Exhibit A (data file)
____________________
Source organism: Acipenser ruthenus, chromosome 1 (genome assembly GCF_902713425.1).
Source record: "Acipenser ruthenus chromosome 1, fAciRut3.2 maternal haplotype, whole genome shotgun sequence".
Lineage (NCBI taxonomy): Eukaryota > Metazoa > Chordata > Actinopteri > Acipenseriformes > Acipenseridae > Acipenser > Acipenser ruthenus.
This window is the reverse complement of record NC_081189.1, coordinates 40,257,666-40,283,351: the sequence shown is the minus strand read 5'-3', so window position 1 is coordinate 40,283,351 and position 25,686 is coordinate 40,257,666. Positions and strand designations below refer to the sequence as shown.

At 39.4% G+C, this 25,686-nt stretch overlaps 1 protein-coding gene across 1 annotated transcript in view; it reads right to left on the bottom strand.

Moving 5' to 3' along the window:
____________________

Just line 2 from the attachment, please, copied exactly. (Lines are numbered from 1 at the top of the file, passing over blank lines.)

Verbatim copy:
Source record: "Acipenser ruthenus chromosome 1, fAciRut3.2 maternal haplotype, whole genome shotgun sequence".